The Accra International Conference Centre (AICC) last Friday came alive when Nkrumah returned to the stage in a premiere that stunned the audience.
Set to tell a story of Africa’s uniqueness and how leaders such as Dr Kwame Nkrumah, Ghana’s first President, led the continent to believe in its people and look inwardly for development and progress, the drama combined other theatrical performances to entertain and educate the audience for well over two hours.
The Second Coming of Nkrumah lived up to its billing, as one scene after another intrigued its patrons and filled the theatre with suspense, comedy, tragedy, love and other literary techniques that Ghanaian playwright and play director, Latif Abubakar, rightly employed.
The play was viewed by celebrities, personalities from UNESCO, diplomats, chief executive officers of relevant institutions, ministers of state and people from the diaspora.
A retired US Naval officer, Sherrie Bumbray, said: “Most of us know about Dr Kwame Nkrumah but this particular play was very educative and well produced by the cast, including the dancers, the choir, the costumes; everything was well thought out.”
“The only challenge I had was that I was very hungry and I would have left to go look for food if I wasn’t well entertained.
In my opinion, it was very well done.
“They need to provide some snack while people are viewing such a play,” she added as she beamed with smiles.
One of the popular quotes of Dr Nkrumah: “The Independence of Ghana is meaningless unless it is linked up with the total liberation of Africa”, was fulfilled in the play which also touched on the stories of how other great African leaders contributed to the struggle leading to the granting of independence to many African countries in the 1960s.
It was the case that all the founding fathers of Africa such as Ghana’s first President, Dr Kwame Nkrumah; Ethiopia’s Emperor Haile Selassie; Kenya’s first President and anti-colonial activist, Jomo Kenyatta; first Prime Minister of the Democratic Republic of Congo, Patrice Lumumba, and Tanzanian anti-colonial activist and former President, Julius Nyerere, met to take a decision.
Other Pan-African freedom fighters such as the American Baptist Minister and civil rights activist, Martin Luther King Jnr, and Jamaican political activist, Marcus Garvey, were included in the deliberations.
In the end, the responsibility fell on Dr Nkrumah to go and save the continent although he resisted initially.
The characters are seen and heard extolling their respective virtues, full of education for the audience.
The Second Coming of Nkrumah was full of amusement as patrons watched the sensational comic actor, Macpratt Dadzie, who played “Atongo”, the bodyguard of Nkrumah, and other characters in the play such as the Narrator, the articulate Pearl Korkor Dake, who was superb in guiding the audience through the various scenes of the play.
Richmond Annan, who played the role of Nkrumah, stunned patrons with his deep voice depicting the true character of Ghana’s first President who led the country to independence in 1957.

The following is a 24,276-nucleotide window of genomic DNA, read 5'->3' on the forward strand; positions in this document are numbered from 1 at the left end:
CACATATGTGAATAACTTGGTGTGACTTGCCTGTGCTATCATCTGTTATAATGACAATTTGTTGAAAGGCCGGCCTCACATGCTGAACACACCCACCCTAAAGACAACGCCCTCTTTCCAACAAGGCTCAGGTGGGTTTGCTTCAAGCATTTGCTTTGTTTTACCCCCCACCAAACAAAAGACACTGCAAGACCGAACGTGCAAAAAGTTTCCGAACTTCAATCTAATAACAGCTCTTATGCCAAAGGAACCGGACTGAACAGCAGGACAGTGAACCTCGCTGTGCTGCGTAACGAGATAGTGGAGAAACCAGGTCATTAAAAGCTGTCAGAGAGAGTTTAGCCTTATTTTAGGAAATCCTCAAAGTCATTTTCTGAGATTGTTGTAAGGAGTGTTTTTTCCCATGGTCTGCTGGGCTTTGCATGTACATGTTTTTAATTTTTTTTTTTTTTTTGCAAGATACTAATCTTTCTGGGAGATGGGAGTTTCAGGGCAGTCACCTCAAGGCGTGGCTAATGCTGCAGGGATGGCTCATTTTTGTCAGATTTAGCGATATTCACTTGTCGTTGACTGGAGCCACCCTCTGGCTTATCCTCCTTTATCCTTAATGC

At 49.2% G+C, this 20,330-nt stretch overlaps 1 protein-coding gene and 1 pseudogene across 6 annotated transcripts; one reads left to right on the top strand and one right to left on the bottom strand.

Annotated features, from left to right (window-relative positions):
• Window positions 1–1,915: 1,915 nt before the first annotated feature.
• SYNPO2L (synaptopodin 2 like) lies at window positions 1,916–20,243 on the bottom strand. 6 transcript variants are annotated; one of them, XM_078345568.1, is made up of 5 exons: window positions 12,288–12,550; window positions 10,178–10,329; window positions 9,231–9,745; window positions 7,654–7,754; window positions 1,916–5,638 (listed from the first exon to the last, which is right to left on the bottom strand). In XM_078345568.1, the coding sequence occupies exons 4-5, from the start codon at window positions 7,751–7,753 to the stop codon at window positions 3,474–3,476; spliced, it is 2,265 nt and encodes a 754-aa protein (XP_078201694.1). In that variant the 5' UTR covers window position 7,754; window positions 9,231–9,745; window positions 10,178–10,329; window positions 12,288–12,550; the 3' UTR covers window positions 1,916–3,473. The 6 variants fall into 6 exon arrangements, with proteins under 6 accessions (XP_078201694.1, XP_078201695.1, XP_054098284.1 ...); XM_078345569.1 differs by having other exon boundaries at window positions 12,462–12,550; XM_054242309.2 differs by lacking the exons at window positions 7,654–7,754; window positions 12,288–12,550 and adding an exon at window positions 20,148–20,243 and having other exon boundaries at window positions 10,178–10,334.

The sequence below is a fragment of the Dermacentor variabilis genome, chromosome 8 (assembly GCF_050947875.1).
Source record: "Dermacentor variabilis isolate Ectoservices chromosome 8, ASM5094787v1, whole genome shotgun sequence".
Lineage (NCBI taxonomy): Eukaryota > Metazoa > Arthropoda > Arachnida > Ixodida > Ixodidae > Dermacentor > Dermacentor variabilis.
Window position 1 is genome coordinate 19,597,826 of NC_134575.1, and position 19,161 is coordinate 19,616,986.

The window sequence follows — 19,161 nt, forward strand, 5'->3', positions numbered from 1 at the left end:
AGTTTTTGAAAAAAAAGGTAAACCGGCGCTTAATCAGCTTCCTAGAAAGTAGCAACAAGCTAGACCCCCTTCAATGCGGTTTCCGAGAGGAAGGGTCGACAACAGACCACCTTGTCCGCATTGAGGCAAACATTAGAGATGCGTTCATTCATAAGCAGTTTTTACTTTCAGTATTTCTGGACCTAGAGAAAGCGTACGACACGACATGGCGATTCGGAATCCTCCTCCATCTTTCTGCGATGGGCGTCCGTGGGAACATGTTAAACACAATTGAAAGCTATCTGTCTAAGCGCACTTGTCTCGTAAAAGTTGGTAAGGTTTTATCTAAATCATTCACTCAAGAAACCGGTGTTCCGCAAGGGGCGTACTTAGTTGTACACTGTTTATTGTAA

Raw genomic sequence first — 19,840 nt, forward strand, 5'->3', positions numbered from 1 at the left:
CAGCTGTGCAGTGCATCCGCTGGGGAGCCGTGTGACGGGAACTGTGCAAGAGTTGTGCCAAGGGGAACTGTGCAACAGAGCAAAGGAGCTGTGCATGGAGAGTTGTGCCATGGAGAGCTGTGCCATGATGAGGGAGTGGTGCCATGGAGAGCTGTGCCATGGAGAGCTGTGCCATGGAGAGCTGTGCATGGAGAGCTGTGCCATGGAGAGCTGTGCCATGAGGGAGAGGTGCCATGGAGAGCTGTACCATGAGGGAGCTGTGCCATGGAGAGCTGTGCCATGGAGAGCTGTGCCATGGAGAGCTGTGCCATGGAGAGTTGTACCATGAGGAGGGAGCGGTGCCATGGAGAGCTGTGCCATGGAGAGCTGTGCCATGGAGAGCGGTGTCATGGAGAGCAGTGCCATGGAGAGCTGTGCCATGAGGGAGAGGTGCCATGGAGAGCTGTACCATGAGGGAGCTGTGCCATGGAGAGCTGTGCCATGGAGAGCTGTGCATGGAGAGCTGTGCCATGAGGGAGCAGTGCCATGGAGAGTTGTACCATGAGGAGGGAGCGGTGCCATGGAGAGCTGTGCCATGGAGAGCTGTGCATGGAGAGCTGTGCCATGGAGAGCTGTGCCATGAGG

The premiering was sponsored by Fidelity Bank, with other partners being Graphic NewsPlus, M&C Group Global, UNESCO and the Ministry of Tourism, Arts and Culture, among others.
A teacher, Twinkle Aye, and the 2020 Ghana’s Most Beautiful Winner, Naa Dedei Botchwey, were excited as they said they enjoyed every bit of the play and wished to watch it over again, particularly the cultural performances and the contemporary as well as the old school music introduced in the play.
“The attempt was made to personify the characters, and Atongo was my favourite. Atongo brought everything to life so it’s easy to focus and follow the story and he made it fun,” one of them said.
Highlife musician, Ben Brako, said the production was a great idea, however, “there was too much to imbibe and I think the story is important and so there should be more focus on the actual story than the peripheral stuff”.
“When it is so much it gets a bit lost because in the end, I wasn’t too sure what was the second coming of Nkrumah, what did it mean?
I could also see that people were tired even though there was traditional music, it was too much,” Mr Brako observed.
Explaining the rationale for premiering the play, Mr Abubakar said the aim was to get feedback from patrons and people who would critique the production before the play was open to the general public from December 28 to 30, 2023.
He called on patrons with “critical eyes” for detail to reach out to him on his social media platforms with suggestions to improve the production.
Mr Abubakar, who is also the Chief Executive Officer of Globe Productions, said the 150 cast had been rehearsing for about two months and that means by the end of the month patrons would have another level of experience.
The Second Coming of Nkrumah was also a perfect fusion of contemporary and old school settings, traditional music as well as dance performances such as Agbadza, Borborbor and Bamaya that helped to tell the exciting story.
The play focuses on three thematic areas — selflessness, togetherness and self-reliance based on research which identified selfishness and greed on the part of leaders as the biggest problem facing Africa.
“People are corrupt because they are selfish. People talk about indiscipline because they are selfish.
People talk about going into deals that favour the whites and that’s because they are selfish,” Mr Abubakar said.
“The entire conversation we are having about The Second Coming of Nkrumah is to preach to people not to be selfish, because that is the biggest problem of Africa,” the playwright further posited.
The event is being supported by the Graphic Communications Group Ltd.